An Australian Catholic school is at the centre of an unholy row over claims it refused entry to a five-year-old boy with the surname Hell.
Alex Hell said St Peter the Apostle School, Melbourne, had welcomed his son Max when enrolled under his mother's maiden name, Wembridge.
But they baulked when the family had a change of heart over the surname.
School officials now say Max has a place, but Mr Hell claims they changed their minds because of media attention.
He said he would not now be taking up the school's offer.
Mr Hell said he initially decided to enrol Max at the school under his wife's maiden name, to avoid the ridicule he himself had suffered as a schoolboy.
The decision won the support of the school's head teacher and parish priest, he said.
But at the last minute, he and his wife decided against the name change.
Mr Hell claimed the priest refused to accept his son as Hell, and was told by the school's head he had "made a rod for your son's back".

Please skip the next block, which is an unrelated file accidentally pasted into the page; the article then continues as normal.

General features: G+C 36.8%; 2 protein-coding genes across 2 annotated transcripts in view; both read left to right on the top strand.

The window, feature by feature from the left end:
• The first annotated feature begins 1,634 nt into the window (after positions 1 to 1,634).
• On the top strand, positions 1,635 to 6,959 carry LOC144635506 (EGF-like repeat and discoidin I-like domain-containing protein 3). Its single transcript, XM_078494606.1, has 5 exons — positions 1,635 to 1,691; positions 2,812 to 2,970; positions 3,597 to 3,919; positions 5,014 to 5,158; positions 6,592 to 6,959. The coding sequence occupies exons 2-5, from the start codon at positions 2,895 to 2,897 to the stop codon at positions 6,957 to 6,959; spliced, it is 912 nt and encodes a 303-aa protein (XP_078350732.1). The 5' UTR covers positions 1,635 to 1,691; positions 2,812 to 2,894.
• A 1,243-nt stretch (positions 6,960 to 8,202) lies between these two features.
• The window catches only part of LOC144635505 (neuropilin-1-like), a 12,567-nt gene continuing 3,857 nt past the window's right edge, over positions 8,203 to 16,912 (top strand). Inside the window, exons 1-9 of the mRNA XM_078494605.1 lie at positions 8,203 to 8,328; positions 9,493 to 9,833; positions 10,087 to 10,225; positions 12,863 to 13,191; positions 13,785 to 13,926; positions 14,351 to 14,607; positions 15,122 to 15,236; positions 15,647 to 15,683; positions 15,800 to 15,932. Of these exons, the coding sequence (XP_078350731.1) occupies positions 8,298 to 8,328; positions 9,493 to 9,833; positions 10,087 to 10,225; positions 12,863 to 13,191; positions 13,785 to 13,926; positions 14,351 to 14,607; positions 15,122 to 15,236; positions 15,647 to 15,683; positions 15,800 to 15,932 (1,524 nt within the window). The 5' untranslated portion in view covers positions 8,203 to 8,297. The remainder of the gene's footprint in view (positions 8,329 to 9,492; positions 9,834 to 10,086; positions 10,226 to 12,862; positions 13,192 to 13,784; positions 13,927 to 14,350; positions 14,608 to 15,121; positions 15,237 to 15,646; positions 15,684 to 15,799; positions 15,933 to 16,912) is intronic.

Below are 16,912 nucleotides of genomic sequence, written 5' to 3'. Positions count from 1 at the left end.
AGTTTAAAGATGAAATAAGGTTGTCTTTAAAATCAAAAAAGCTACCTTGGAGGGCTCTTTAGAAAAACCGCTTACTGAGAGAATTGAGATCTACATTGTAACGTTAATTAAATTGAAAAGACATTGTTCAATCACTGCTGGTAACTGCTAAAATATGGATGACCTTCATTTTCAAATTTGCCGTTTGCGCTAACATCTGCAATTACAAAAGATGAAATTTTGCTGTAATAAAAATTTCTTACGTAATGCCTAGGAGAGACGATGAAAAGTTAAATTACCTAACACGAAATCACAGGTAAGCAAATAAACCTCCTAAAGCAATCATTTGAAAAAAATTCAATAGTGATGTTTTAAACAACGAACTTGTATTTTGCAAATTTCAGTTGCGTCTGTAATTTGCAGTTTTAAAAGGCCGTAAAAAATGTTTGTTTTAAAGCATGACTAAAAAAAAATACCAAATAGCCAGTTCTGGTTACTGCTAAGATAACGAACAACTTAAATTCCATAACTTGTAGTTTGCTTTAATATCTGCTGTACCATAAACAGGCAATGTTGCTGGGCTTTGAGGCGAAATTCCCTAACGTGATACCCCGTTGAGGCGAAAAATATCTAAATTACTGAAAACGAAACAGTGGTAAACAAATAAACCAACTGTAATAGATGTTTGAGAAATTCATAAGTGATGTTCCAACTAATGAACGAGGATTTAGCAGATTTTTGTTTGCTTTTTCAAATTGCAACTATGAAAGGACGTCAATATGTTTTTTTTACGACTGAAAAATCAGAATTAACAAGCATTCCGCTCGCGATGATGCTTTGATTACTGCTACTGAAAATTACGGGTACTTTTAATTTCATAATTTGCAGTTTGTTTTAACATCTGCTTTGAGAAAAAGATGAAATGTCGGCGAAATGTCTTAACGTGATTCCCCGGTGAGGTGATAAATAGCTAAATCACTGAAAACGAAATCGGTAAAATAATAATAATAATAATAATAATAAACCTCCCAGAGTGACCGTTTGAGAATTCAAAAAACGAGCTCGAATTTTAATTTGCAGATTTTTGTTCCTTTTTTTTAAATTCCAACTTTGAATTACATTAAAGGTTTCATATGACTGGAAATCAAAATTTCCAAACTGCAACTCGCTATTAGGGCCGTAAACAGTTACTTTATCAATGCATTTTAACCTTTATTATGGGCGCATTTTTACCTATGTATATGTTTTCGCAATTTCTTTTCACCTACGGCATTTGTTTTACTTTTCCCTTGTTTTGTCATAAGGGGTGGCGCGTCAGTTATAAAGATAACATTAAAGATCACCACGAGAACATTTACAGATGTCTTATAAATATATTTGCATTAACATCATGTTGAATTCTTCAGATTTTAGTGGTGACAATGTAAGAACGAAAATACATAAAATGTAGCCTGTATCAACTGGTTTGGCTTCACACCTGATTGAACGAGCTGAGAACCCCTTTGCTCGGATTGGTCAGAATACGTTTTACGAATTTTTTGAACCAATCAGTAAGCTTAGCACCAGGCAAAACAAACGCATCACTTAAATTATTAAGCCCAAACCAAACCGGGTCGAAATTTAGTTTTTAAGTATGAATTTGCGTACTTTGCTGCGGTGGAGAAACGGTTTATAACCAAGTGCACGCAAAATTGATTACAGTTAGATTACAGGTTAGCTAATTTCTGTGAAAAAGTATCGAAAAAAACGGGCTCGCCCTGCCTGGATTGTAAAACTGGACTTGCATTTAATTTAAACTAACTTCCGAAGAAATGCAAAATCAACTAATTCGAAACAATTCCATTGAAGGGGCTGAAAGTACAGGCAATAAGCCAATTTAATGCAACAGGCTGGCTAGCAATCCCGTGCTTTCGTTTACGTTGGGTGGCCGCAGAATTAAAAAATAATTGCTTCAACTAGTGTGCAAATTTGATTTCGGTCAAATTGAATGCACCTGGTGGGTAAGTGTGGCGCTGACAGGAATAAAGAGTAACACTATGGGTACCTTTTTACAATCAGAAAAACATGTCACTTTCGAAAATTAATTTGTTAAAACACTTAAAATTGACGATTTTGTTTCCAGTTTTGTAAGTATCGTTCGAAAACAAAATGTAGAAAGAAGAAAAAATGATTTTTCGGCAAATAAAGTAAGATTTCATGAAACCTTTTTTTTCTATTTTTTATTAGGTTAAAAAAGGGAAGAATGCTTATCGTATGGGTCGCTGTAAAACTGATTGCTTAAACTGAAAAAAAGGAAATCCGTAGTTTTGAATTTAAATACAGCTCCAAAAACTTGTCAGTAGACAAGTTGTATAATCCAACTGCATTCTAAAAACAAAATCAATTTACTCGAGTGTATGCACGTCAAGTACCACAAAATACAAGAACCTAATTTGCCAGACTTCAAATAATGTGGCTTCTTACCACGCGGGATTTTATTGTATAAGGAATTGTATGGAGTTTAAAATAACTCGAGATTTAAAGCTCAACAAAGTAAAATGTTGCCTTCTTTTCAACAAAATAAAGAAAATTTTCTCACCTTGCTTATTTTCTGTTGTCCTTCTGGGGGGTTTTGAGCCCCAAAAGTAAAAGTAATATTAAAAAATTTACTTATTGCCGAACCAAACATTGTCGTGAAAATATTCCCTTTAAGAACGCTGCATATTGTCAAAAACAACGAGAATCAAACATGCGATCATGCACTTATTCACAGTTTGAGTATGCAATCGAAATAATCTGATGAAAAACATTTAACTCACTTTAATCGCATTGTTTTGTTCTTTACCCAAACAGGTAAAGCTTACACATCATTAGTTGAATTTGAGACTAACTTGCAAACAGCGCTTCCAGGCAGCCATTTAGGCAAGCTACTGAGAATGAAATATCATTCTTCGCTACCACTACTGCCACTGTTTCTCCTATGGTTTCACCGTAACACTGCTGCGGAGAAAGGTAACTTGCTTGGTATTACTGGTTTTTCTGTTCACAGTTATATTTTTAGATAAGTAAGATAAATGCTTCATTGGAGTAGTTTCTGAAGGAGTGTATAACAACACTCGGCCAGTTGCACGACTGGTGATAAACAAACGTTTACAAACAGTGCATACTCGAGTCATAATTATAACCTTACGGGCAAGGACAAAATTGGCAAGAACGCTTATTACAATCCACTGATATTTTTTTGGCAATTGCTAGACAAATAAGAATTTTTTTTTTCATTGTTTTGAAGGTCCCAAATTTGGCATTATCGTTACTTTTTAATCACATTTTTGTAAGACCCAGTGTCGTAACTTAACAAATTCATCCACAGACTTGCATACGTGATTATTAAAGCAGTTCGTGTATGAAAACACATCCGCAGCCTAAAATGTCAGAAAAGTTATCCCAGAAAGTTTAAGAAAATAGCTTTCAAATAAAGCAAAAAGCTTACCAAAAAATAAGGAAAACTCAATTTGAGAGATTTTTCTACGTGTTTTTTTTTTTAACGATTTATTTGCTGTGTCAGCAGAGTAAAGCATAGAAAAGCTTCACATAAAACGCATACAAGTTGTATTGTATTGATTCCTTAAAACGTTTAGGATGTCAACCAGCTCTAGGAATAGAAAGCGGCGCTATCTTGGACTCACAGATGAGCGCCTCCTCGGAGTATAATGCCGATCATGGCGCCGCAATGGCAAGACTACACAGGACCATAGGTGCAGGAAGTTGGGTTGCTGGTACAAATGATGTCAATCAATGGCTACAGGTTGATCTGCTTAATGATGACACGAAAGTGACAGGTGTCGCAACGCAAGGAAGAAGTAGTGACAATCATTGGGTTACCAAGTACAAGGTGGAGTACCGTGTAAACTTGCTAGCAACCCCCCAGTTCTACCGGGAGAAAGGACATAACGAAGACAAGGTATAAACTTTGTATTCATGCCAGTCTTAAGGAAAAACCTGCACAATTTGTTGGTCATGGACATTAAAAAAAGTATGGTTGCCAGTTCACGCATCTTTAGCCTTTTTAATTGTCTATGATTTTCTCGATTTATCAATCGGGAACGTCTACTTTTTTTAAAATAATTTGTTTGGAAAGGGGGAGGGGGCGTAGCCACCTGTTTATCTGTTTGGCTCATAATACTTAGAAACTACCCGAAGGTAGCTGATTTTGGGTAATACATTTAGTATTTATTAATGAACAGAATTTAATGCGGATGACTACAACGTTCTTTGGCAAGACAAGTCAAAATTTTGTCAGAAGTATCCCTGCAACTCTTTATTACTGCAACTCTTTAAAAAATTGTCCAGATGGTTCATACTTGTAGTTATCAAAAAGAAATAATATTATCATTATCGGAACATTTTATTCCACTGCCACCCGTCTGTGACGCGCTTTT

"It's Hell. That's our name, it's our heritage," Mr Hell told The Age newspaper. "It's who he is, and if he wants to change his name at 18 then that's up to him."
Mr Hell has been quoted as saying the name is Austrian, and means "bright".
Stephen Elder, director of Catholic education in Victoria state, said the decision to change the name to Wembridge had been the parents' idea to "assist the child in the transition of schools".
"After discussions between the parish priest and principal, St Peter the Apostle School has made an offer of enrolment to the student," he said in a statement.
"The school is working with the family in the best interests of the child."